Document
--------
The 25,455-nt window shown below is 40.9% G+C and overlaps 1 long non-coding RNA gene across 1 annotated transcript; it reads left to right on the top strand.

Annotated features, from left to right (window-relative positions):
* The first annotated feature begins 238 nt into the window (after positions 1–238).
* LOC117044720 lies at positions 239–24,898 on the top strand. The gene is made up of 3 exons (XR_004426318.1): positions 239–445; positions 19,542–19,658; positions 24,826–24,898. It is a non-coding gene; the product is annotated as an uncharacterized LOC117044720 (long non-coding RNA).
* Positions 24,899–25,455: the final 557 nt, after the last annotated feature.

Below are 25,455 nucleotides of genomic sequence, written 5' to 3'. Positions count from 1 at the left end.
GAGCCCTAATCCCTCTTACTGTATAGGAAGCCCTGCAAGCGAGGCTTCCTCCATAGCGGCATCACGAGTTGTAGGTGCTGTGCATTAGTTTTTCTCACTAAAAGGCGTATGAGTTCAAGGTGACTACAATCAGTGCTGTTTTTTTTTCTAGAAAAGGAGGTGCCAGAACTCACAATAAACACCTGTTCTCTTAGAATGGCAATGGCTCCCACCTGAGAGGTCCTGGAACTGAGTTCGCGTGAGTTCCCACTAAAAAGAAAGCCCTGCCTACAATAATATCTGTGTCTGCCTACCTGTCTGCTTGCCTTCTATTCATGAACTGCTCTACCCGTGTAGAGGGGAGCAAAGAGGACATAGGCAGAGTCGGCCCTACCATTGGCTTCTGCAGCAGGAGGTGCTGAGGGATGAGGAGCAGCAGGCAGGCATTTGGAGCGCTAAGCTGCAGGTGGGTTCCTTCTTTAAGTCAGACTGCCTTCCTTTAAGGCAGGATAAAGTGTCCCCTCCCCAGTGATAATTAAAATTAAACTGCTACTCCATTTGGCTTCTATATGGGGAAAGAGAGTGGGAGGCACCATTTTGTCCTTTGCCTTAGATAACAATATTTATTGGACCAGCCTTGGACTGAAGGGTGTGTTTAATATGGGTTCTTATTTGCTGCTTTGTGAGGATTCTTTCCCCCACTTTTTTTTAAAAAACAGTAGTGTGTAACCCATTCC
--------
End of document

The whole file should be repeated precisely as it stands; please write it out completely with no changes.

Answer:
The 25,455-nt window shown below is 40.9% G+C and overlaps 1 long non-coding RNA gene across 1 annotated transcript; it reads left to right on the top strand.

Annotated features, from left to right (window-relative positions):
* The first annotated feature begins 238 nt into the window (after positions 1–238).
* LOC117044720 lies at positions 239–24,898 on the top strand. The gene is made up of 3 exons (XR_004426318.1): positions 239–445; positions 19,542–19,658; positions 24,826–24,898. It is a non-coding gene; the product is annotated as an uncharacterized LOC117044720 (long non-coding RNA).
* Positions 24,899–25,455: the final 557 nt, after the last annotated feature.

Below are 25,455 nucleotides of genomic sequence, written 5' to 3'. Positions count from 1 at the left end.
GAGCCCTAATCCCTCTTACTGTATAGGAAGCCCTGCAAGCGAGGCTTCCTCCATAGCGGCATCACGAGTTGTAGGTGCTGTGCATTAGTTTTTCTCACTAAAAGGCGTATGAGTTCAAGGTGACTACAATCAGTGCTGTTTTTTTTTCTAGAAAAGGAGGTGCCAGAACTCACAATAAACACCTGTTCTCTTAGAATGGCAATGGCTCCCACCTGAGAGGTCCTGGAACTGAGTTCGCGTGAGTTCCCACTAAAAAGAAAGCCCTGCCTACAATAATATCTGTGTCTGCCTACCTGTCTGCTTGCCTTCTATTCATGAACTGCTCTACCCGTGTAGAGGGGAGCAAAGAGGACATAGGCAGAGTCGGCCCTACCATTGGCTTCTGCAGCAGGAGGTGCTGAGGGATGAGGAGCAGCAGGCAGGCATTTGGAGCGCTAAGCTGCAGGTGGGTTCCTTCTTTAAGTCAGACTGCCTTCCTTTAAGGCAGGATAAAGTGTCCCCTCCCCAGTGATAATTAAAATTAAACTGCTACTCCATTTGGCTTCTATATGGGGAAAGAGAGTGGGAGGCACCATTTTGTCCTTTGCCTTAGATAACAATATTTATTGGACCAGCCTTGGACTGAAGGGTGTGTTTAATATGGGTTCTTATTTGCTGCTTTGTGAGGATTCTTTCCCCCACTTTTTTTTAAAAAACAGTAGTGTGTAACCCATTCC